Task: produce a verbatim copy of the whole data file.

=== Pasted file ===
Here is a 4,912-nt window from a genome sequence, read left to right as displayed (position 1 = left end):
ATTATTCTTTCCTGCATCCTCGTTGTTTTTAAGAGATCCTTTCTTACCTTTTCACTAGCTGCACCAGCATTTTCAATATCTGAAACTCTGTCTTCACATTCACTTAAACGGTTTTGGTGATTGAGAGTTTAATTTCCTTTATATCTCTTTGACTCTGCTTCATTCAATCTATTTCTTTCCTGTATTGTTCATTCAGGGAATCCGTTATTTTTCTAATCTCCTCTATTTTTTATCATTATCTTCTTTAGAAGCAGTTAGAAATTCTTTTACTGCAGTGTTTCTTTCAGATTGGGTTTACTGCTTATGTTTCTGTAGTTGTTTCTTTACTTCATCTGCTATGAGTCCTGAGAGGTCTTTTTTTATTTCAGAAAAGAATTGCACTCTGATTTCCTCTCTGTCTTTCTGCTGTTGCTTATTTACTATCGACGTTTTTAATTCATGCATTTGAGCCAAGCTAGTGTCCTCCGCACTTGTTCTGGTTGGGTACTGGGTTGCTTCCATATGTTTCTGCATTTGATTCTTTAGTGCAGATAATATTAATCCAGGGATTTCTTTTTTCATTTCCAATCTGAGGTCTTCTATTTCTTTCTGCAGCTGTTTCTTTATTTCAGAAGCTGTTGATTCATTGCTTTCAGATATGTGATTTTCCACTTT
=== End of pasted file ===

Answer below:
Here is a 4,912-nt window from a genome sequence, read left to right as displayed (position 1 = left end):
ATTATTCTTTCCTGCATCCTCGTTGTTTTTAAGAGATCCTTTCTTACCTTTTCACTAGCTGCACCAGCATTTTCAATATCTGAAACTCTGTCTTCACATTCACTTAAACGGTTTTGGTGATTGAGAGTTTAATTTCCTTTATATCTCTTTGACTCTGCTTCATTCAATCTATTTCTTTCCTGTATTGTTCATTCAGGGAATCCGTTATTTTTCTAATCTCCTCTATTTTTTATCATTATCTTCTTTAGAAGCAGTTAGAAATTCTTTTACTGCAGTGTTTCTTTCAGATTGGGTTTACTGCTTATGTTTCTGTAGTTGTTTCTTTACTTCATCTGCTATGAGTCCTGAGAGGTCTTTTTTTATTTCAGAAAAGAATTGCACTCTGATTTCCTCTCTGTCTTTCTGCTGTTGCTTATTTACTATCGACGTTTTTAATTCATGCATTTGAGCCAAGCTAGTGTCCTCCGCACTTGTTCTGGTTGGGTACTGGGTTGCTTCCATATGTTTCTGCATTTGATTCTTTAGTGCAGATAATATTAATCCAGGGATTTCTTTTTTCATTTCCAATCTGAGGTCTTCTATTTCTTTCTGCAGCTGTTTCTTTATTTCAGAAGCTGTTGATTCATTGCTTTCAGATATGTGATTTTCCACTTT